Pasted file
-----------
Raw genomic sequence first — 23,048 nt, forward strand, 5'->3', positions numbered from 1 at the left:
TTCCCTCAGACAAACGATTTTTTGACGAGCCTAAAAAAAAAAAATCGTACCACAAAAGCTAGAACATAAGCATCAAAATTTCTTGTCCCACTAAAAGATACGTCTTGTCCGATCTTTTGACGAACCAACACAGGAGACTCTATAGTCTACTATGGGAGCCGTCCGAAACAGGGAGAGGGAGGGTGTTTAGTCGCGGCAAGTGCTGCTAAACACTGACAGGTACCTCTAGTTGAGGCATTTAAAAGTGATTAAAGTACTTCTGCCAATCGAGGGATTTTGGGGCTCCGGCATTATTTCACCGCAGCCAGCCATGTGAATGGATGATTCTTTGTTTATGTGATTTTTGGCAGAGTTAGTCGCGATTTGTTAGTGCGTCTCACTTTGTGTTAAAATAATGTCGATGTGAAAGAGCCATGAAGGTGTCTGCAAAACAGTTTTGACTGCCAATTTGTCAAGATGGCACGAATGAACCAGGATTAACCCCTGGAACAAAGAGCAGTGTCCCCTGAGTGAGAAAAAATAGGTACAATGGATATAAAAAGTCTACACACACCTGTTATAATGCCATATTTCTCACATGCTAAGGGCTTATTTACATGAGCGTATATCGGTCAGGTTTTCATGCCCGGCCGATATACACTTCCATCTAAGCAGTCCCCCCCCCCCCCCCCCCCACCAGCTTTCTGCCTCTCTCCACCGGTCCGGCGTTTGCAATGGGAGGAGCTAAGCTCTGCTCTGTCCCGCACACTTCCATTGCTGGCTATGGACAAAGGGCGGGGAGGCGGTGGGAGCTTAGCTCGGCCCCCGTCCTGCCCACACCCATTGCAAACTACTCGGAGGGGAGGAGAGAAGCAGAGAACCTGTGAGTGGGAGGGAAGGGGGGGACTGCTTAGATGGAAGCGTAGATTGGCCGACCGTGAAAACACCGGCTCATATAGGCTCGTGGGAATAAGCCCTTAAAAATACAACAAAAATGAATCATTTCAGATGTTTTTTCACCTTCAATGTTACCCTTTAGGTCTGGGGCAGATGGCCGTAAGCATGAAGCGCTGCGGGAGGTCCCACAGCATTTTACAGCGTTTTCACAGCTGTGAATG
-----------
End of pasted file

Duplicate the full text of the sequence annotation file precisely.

Raw genomic sequence first — 23,048 nt, forward strand, 5'->3', positions numbered from 1 at the left:
TTCCCTCAGACAAACGATTTTTTGACGAGCCTAAAAAAAAAAAATCGTACCACAAAAGCTAGAACATAAGCATCAAAATTTCTTGTCCCACTAAAAGATACGTCTTGTCCGATCTTTTGACGAACCAACACAGGAGACTCTATAGTCTACTATGGGAGCCGTCCGAAACAGGGAGAGGGAGGGTGTTTAGTCGCGGCAAGTGCTGCTAAACACTGACAGGTACCTCTAGTTGAGGCATTTAAAAGTGATTAAAGTACTTCTGCCAATCGAGGGATTTTGGGGCTCCGGCATTATTTCACCGCAGCCAGCCATGTGAATGGATGATTCTTTGTTTATGTGATTTTTGGCAGAGTTAGTCGCGATTTGTTAGTGCGTCTCACTTTGTGTTAAAATAATGTCGATGTGAAAGAGCCATGAAGGTGTCTGCAAAACAGTTTTGACTGCCAATTTGTCAAGATGGCACGAATGAACCAGGATTAACCCCTGGAACAAAGAGCAGTGTCCCCTGAGTGAGAAAAAATAGGTACAATGGATATAAAAAGTCTACACACACCTGTTATAATGCCATATTTCTCACATGCTAAGGGCTTATTTACATGAGCGTATATCGGTCAGGTTTTCATGCCCGGCCGATATACACTTCCATCTAAGCAGTCCCCCCCCCCCCCCCCCCCACCAGCTTTCTGCCTCTCTCCACCGGTCCGGCGTTTGCAATGGGAGGAGCTAAGCTCTGCTCTGTCCCGCACACTTCCATTGCTGGCTATGGACAAAGGGCGGGGAGGCGGTGGGAGCTTAGCTCGGCCCCCGTCCTGCCCACACCCATTGCAAACTACTCGGAGGGGAGGAGAGAAGCAGAGAACCTGTGAGTGGGAGGGAAGGGGGGGACTGCTTAGATGGAAGCGTAGATTGGCCGACCGTGAAAACACCGGCTCATATAGGCTCGTGGGAATAAGCCCTTAAAAATACAACAAAAATGAATCATTTCAGATGTTTTTTCACCTTCAATGTTACCCTTTAGGTCTGGGGCAGATGGCCGTAAGCATGAAGCGCTGCGGGAGGTCCCACAGCATTTTACAGCGTTTTCACAGCTGTGAATG